Melissa Harris-Perry: It's such a good point. In certain ways, it's completely wild that in 2022, 2020, that we can be talking about first, still, but of course also--
Jalen McKee-Rodriguez: It's Texas.
Melissa Harris-Perry: Okay. I'll give you that. It is Texas, but still, we're well into the 21st Century here. Apparently, I have feelings about this, but you outranked Beyoncé on the Root's Black Influencer list?
Jalen McKee-Rodriguez: I would challenge that too. I don't think any list, that anyone ranks above Beyoncé is valid, but I'm so grateful. I will give that she did take a break for a year, her influence is still great.
Melissa Harris-Perry: Sabbatical Beyoncé, that you're ranked higher than?
Jalen McKee-Rodriguez: Yes. I think a lot of it was the history-making nature of the campaign and what it means for a lot of people, because the regular, every day people, people of all racial and marginalized identities, really don't feel represented by our elected officials and I hope that my election gave people hope.
Melissa Harris-Perry: Let's dig in on that a bit and talk about what it means to represent, not only an identity, but in policy. Talk to me about some of the things that you are working to accomplish and maybe particularly around the issue of food availability and utility.
Jalen McKee-Rodriguez: Absolutely. I was just thinking of the CCR's, the council consideration request that I filed. In San Antonio, we have council consideration requests, which are basically memos, authored by a council person and then signed by four colleagues, for other council members. In October, I filed a non-discrimination ordinance, CCR and then this past January or this January, I filed a CCR calling for an insulin cost share program. I think I might have set a record, I filed quite a bit. One would be an office of crime and recidivism, one was displacement studies for new developments, another one an animal care services master plan to increase our live release rates and to reduce the number of stray animals, as well as a food access master plan to address food deserts. There's another one and then there's the CPS and so is our utilities, a rates freeze for seniors and folks with disabilities. When I think of the last one, I'll drop it.
Melissa Harris-Perry: You've also been vocal about the ban on gay men being able to donate blood. Talk to me a bit about that.
Jalen McKee-Rodriguez: This is something that a lot of people don't know about. I brought this up on the Dias and city staff were telling me they had no idea and these are people in well connected spaces. I don't think the average person knows that gay men and bisexual men, cannot give blood. We're in the middle of a blood shortage in America, it's very critical and for a huge segment of the population to be basically banned from it, is unacceptable.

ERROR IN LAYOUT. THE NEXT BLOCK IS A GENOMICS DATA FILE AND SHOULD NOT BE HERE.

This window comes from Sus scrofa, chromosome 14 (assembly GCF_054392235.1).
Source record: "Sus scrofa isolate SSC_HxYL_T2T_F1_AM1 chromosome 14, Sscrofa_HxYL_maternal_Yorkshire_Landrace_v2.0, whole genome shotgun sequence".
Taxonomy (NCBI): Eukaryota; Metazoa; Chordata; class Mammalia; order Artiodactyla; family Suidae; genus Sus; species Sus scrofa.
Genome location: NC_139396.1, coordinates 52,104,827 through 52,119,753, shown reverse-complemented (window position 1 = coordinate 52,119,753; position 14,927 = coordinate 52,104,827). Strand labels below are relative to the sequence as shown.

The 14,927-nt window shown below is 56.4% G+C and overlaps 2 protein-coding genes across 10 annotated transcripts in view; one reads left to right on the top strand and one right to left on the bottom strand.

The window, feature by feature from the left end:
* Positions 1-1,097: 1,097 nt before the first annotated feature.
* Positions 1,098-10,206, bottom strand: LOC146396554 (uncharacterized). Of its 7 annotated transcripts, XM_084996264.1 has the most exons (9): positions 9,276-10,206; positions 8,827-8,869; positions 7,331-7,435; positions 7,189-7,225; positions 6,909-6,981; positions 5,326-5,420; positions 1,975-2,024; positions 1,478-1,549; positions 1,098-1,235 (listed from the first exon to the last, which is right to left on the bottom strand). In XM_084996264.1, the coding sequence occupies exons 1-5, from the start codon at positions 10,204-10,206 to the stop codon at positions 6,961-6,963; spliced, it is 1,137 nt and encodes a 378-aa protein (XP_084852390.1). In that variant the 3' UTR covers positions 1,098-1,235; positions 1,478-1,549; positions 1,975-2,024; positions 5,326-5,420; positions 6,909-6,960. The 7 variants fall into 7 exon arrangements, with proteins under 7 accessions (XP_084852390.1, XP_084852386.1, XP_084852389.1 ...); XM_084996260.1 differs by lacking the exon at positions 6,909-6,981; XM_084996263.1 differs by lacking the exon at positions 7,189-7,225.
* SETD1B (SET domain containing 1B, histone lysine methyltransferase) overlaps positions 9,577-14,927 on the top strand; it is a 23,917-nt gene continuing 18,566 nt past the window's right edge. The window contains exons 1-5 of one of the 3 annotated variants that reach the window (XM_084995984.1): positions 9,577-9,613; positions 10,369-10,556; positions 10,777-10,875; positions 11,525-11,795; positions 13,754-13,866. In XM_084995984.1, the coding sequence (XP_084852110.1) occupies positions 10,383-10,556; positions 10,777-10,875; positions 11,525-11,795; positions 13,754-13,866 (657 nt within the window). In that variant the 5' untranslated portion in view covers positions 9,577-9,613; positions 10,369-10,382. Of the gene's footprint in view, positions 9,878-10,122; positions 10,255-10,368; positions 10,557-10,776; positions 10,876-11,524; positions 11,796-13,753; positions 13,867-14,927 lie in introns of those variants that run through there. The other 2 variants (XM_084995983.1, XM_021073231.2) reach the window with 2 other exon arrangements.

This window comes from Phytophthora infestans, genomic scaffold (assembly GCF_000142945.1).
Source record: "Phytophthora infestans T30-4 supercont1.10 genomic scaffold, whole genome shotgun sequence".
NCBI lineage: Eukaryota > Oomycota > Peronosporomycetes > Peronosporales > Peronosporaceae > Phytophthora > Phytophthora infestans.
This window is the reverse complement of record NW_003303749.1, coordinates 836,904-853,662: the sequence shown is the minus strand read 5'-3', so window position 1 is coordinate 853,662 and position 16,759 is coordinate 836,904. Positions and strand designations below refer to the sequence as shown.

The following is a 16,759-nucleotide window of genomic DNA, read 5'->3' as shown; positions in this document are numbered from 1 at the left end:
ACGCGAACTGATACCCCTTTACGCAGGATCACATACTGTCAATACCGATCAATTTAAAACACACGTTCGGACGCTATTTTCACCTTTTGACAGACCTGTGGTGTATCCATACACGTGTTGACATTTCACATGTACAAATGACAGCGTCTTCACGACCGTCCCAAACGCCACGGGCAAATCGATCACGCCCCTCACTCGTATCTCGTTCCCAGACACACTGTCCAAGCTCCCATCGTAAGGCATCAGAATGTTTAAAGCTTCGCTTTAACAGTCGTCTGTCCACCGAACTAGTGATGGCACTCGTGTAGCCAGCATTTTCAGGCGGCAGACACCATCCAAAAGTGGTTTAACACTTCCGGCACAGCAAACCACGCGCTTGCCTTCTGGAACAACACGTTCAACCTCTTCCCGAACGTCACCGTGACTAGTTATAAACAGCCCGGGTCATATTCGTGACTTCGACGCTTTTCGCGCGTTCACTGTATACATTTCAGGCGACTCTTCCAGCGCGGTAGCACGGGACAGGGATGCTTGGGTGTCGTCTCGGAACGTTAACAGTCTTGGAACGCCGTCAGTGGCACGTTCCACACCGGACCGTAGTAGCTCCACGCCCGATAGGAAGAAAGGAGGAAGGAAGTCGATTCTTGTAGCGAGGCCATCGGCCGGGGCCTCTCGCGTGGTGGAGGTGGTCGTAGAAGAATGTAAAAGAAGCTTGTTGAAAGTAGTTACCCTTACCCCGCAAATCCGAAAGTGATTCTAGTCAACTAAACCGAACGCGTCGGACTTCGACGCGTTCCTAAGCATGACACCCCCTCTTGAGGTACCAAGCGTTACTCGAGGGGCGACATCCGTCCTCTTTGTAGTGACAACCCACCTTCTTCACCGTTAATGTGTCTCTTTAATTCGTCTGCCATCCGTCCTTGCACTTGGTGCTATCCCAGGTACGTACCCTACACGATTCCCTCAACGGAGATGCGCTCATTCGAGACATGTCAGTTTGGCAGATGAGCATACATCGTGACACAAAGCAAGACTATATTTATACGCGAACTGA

I'm a 26-year-old healthy man and I can't give blood, even though my blood could save someone's life and I'm not being given that chance.
Melissa Harris-Perry: Right. This is, of course, a policy that goes back to the HIV Aids crisis and the belief that it was related exclusively to identity, rather than being a contagious disease.
Jalen McKee-Rodriguez: Yes and it's crazy. I'm married, I'm in a monogamous relationship, but other men who are straight and are having unprotected sex and doing the most, they're able to give blood. I think at the end, we know that science has evolved and all blood is screened for anything that can be any transmittable disease. It really just goes back to these archaic views of homosexuality, which are out-dated and homophobic and quite honestly, harming our country, not just the LGBTQ community, but all of those who are in need of blood right now.
Melissa Harris-Perry: I'm down for you, introducing a new rule that says, "We're not going to do this based on sexuality and identity, but just if you're doing the most, maybe keep your blood."
Jalen McKee-Rodriguez: Oh no, there's still space. There's still space for everyone to give blood and it is screened. If you're in a place where you can give blood, I think you should be able to.
Melissa Harris-Perry: Jalen, I have one last question for you. This conversation is part of our series, Black. Queer. Rising and when you hear me say those words, Black, Queer, Rising, what does that mean to you?
Jalen McKee-Rodriguez: Ooh. I definitely think that you hit on intersectionality. I live my life, not only as a Black man and not only as a gay man, but as a gay Black man who's young, who's the son of veterans, I'm not a wealthy person and it makes me think of all those barriers and challenges, that are set in my way, that I have to overcome. I think that's where the rising comes into play. I think that as a society, we're growing, we're rising. As a people, I think we're becoming much more aware of the issues and the intersectionality of all of these different marginalized groups and I think it's powerful.
Melissa Harris-Perry: Thank you so much, Jalen McKee-Rodriguez, for joining us today.
Jalen McKee-Rodriguez: Thank you for having me.
[00:11:29] [END OF AUDIO]